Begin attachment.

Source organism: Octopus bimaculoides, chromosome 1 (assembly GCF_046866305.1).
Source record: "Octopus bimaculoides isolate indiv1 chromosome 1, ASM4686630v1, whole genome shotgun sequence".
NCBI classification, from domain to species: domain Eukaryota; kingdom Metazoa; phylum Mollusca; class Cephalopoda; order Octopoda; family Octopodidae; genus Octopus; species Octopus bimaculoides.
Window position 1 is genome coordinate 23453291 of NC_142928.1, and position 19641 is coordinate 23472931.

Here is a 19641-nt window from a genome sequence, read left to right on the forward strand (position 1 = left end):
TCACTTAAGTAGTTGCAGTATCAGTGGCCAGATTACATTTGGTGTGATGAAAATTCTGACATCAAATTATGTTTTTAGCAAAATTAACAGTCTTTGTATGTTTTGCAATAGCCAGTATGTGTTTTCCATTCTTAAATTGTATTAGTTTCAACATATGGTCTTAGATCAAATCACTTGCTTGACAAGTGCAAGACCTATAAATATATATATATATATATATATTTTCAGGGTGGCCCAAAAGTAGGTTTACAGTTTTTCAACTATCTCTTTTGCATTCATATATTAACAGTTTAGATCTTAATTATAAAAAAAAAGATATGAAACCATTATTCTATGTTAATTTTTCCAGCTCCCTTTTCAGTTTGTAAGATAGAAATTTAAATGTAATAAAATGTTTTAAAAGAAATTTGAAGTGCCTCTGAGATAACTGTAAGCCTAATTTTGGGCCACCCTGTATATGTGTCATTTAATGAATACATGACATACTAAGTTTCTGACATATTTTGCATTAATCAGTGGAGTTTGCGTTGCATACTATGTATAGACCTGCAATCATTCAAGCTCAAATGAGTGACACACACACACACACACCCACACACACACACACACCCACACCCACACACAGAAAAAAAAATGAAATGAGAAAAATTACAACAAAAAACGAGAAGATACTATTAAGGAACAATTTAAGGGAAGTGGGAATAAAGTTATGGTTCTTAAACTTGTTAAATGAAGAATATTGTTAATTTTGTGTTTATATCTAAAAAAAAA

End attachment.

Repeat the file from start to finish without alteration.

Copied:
Source organism: Octopus bimaculoides, chromosome 1 (assembly GCF_046866305.1).
Source record: "Octopus bimaculoides isolate indiv1 chromosome 1, ASM4686630v1, whole genome shotgun sequence".
NCBI classification, from domain to species: domain Eukaryota; kingdom Metazoa; phylum Mollusca; class Cephalopoda; order Octopoda; family Octopodidae; genus Octopus; species Octopus bimaculoides.
Window position 1 is genome coordinate 23453291 of NC_142928.1, and position 19641 is coordinate 23472931.

Here is a 19641-nt window from a genome sequence, read left to right on the forward strand (position 1 = left end):
TCACTTAAGTAGTTGCAGTATCAGTGGCCAGATTACATTTGGTGTGATGAAAATTCTGACATCAAATTATGTTTTTAGCAAAATTAACAGTCTTTGTATGTTTTGCAATAGCCAGTATGTGTTTTCCATTCTTAAATTGTATTAGTTTCAACATATGGTCTTAGATCAAATCACTTGCTTGACAAGTGCAAGACCTATAAATATATATATATATATATATATTTTCAGGGTGGCCCAAAAGTAGGTTTACAGTTTTTCAACTATCTCTTTTGCATTCATATATTAACAGTTTAGATCTTAATTATAAAAAAAAAGATATGAAACCATTATTCTATGTTAATTTTTCCAGCTCCCTTTTCAGTTTGTAAGATAGAAATTTAAATGTAATAAAATGTTTTAAAAGAAATTTGAAGTGCCTCTGAGATAACTGTAAGCCTAATTTTGGGCCACCCTGTATATGTGTCATTTAATGAATACATGACATACTAAGTTTCTGACATATTTTGCATTAATCAGTGGAGTTTGCGTTGCATACTATGTATAGACCTGCAATCATTCAAGCTCAAATGAGTGACACACACACACACACACCCACACACACACACACACCCACACCCACACACAGAAAAAAAAATGAAATGAGAAAAATTACAACAAAAAACGAGAAGATACTATTAAGGAACAATTTAAGGGAAGTGGGAATAAAGTTATGGTTCTTAAACTTGTTAAATGAAGAATATTGTTAATTTTGTGTTTATATCTAAAAAAAAA